On December 2, U.S. Representatives Terri Sewell (D-AL) and Bill Johnson (R-OH) introduced legislation, H.R.6121, called the Level the Playing Field Act 2.0. One aspect of this legislation is that it addresses subsidies by a government to companies in another country, referred to as "transnational" or "cross-border" subsidies, by amending U.S. countervailing duty law so as to apply to these subsidies.
In their press release, Sewell and Johnson explained the limitations of current law and the impact of their amendment on this issue as follows:
Belt and Road Initiative Subsidies - Currently, the Department of Commerce can only consider subsidies provided by the government under investigation. However, with the expansion of China’s Belt and Road Initiative, China is beginning to subsidize production in countries outside of China. Section 201 of this legislation would give Commerce the authority to apply CVD law to subsidies provided by a government to a company operating in a different country.
The relevant section of the legislation is titled "Addressing Cross-Border Subsidies in Countervailing Duty Investigations." In its section on "transnational subsidies," it states:
For purposes of this subtitle, if there is a countervailable subsidy conferred by a government of a country or any public entity within the territory of a country that is not the country in which the class or kind of merchandise is produced, exported, or sold (or likely to be sold) for importation into the United States and the government of the country or any public entity within the territory of the country in which the class or kind of merchandise is produced, exported, or sold (or likely to be sold) for importation into the United States (hereafter in this subparagraph referred to as the 'subject merchandise country') facilitates the provision of such subsidy, then the administering authority shall treat the subsidy as having been provided by the government of the subject merchandise country or a public entity within the territory of the subject merchandise country and shall cumulate all such countervailable subsidies, as well as countervailable subsidies provided directly or indirectly by the government or any public entity within the territory of the subject merchandise country.
The legislation also defines "transnational subsidy" as follows:
The term 'transnational subsidy', with respect to subject merchandise, means a subsidy conferred by a country that is not the country in which the class or kind of merchandise is produced, exported, or sold (or likely to be sold) for importation into the United States to the producer, exporter, or supplier of the producer or exporter, of the subject merchandise.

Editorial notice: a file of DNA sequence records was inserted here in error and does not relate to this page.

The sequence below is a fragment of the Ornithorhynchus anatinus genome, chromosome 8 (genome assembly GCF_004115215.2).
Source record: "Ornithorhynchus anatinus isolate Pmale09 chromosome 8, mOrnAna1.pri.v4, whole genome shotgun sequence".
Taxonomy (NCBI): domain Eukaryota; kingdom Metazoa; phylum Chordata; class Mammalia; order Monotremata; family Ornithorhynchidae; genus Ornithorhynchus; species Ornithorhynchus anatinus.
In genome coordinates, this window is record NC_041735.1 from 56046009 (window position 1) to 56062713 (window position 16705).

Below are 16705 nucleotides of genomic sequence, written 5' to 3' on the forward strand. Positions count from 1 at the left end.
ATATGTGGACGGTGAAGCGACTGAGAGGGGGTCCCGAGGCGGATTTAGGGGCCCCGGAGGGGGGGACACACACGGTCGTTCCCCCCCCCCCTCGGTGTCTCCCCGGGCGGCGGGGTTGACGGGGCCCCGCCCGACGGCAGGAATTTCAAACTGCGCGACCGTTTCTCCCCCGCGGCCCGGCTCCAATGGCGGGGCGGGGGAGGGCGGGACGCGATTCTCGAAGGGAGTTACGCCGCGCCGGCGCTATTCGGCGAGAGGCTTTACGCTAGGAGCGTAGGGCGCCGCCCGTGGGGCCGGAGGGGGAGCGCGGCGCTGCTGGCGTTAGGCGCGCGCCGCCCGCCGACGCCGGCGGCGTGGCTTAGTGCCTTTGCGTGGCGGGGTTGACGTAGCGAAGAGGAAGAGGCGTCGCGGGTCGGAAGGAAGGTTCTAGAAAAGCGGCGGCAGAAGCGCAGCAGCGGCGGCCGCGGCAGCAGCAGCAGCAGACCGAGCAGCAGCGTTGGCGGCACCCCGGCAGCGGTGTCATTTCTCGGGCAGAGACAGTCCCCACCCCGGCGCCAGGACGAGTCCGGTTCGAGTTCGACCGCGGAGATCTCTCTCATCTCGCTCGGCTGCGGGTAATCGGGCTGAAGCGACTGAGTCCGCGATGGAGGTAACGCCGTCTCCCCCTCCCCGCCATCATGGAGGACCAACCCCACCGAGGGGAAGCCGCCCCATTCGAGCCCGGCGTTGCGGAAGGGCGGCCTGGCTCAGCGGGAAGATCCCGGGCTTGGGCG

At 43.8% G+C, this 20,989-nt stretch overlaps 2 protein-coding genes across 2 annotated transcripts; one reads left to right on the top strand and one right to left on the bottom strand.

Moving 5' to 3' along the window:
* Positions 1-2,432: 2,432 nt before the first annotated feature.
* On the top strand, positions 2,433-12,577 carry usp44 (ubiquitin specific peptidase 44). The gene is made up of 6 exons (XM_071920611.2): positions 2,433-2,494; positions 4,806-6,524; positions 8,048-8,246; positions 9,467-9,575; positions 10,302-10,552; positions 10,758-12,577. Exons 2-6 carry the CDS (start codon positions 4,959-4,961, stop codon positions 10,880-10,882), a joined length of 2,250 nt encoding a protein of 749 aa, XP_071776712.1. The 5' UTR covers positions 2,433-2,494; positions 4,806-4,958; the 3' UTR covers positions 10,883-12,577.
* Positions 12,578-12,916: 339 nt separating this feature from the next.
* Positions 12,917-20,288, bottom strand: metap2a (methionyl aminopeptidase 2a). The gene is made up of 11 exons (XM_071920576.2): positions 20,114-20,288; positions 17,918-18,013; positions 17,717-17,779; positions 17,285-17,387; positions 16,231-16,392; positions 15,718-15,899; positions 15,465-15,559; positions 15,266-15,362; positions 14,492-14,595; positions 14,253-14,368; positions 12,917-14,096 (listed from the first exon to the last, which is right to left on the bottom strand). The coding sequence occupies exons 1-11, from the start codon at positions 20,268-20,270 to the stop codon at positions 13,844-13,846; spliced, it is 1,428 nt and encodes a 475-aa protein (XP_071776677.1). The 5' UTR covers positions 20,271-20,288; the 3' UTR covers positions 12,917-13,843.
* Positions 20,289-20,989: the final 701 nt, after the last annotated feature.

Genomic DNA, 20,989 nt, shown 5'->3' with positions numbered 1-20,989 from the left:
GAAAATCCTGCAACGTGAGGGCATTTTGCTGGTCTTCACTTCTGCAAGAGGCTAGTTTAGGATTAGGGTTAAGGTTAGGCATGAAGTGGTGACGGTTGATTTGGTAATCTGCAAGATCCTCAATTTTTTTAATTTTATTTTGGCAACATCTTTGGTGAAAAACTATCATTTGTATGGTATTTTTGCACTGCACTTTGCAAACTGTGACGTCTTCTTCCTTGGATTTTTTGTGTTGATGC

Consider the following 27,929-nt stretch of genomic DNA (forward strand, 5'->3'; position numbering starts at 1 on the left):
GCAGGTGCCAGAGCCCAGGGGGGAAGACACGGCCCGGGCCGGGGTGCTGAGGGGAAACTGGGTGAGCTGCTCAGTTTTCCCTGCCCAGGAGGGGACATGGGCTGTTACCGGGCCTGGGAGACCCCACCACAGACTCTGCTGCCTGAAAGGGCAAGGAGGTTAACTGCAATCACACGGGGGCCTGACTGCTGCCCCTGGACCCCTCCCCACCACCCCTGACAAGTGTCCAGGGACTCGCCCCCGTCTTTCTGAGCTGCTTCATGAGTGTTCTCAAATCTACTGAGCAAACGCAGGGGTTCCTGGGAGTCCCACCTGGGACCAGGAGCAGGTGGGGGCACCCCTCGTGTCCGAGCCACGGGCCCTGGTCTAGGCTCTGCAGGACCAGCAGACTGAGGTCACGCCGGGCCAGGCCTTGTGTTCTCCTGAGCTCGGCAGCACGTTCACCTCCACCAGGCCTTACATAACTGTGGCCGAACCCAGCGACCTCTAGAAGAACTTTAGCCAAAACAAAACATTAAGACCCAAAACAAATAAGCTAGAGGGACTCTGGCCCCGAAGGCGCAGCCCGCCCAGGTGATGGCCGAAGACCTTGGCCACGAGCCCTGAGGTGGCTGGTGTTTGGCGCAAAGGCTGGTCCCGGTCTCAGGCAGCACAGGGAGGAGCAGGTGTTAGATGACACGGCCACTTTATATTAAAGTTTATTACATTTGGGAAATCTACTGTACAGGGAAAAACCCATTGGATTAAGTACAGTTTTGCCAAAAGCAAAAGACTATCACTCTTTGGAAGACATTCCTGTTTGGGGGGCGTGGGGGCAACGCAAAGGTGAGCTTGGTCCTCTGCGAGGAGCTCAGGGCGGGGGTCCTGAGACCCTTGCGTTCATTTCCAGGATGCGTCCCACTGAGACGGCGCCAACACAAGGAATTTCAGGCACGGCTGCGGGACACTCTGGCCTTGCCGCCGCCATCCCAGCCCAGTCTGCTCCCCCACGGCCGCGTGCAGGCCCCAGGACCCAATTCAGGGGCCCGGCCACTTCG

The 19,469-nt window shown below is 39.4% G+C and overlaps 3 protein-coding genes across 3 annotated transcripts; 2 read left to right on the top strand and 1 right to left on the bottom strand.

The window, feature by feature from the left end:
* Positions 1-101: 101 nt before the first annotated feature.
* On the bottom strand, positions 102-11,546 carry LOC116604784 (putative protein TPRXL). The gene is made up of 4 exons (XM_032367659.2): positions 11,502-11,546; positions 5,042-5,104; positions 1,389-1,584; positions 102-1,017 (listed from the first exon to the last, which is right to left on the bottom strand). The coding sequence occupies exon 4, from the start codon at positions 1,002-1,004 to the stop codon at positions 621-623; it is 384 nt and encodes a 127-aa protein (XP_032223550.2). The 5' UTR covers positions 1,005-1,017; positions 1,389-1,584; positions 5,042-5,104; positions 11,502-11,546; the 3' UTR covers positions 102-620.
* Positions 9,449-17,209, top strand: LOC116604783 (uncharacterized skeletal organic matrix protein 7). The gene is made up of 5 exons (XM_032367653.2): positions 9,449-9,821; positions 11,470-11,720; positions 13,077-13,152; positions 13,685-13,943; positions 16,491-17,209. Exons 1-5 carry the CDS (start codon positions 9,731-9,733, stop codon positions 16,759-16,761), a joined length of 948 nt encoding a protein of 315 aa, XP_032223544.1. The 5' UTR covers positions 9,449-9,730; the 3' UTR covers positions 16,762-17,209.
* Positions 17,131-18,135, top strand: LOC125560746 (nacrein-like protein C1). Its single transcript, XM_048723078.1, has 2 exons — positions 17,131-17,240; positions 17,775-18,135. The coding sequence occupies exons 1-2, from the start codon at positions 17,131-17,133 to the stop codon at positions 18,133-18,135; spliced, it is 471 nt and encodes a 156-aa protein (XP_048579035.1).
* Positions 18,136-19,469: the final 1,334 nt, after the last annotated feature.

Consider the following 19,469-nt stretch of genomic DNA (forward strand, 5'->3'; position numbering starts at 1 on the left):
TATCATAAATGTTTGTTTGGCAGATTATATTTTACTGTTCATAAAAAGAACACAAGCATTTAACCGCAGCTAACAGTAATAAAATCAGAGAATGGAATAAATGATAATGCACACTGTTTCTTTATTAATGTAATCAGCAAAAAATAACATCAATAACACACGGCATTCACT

The concept of "transnational subsidies" and its application to China has already been put into practice in the European Union, as described in blog posts here, here, here, here, and here. It seems likely that the United States will, at some point, follow the EU path and begin to take action against these subsidies, including through its countervailing duty law. A recent CRS report on countervailing duties discusses this issue as follows:
Transnational Subsidies and Applications of CVDs to Third Countries
Recently, the EU (the second largest user of CVDs) applied CVDs to goods manufactured in one country yet subsidized by another. In June 2020, the EU imposed CVDs on certain glass fiber fabrics imported from Egypt. The merchandise at issue was manufactured by Jushi Egypt and Hengshi Egypt, two Egyptian subsidiaries of the China National Building Materials Group, a Chinese SOE. Jushi and Hengshi manufactured the merchandise in the Suez Economic and Trade Cooperation Zone (SETC-Zone), a special economic zone which was jointly established by the Government of China (GOC) and Government of Egypt (GOE). The EU determined that “the GOE has actively sought to support the zone not only directly by the provision of land and tax breaks but also indirectly, through agreed assistance of the Chinese government for the development of the SETC-Zone in its territory.” The EU concluded that countervailable subsidies “should include not only measures directly emanating from the GOE but also those measures by the GOC which can be attributed to the GOE on the basis of the available evidence.” The GOC and GOE objected. The imposition of these CVDs was followed by a new White Paper by the EU Commission proposing a new approach to managing foreign subsidies.
As the EU moves to counter new forms of foreign subsidization abroad, Congress may be interested in reviewing U.S. CVD laws and regulations to determine whether they wish to legislate similar changes, or take an alternative approach. A recently introduced bill proposes a similar solution, amending U.S. CVD law to include transnational subsidies.
The legislation referred to in the last paragraph of the CRS report is S.1187, Eliminating Global Market Distortions To Protect American Jobs Act of 2021, introduced in April of 2021. That bill has a provision on cross-border subsidies, although it is much less detailed than H.R.6121.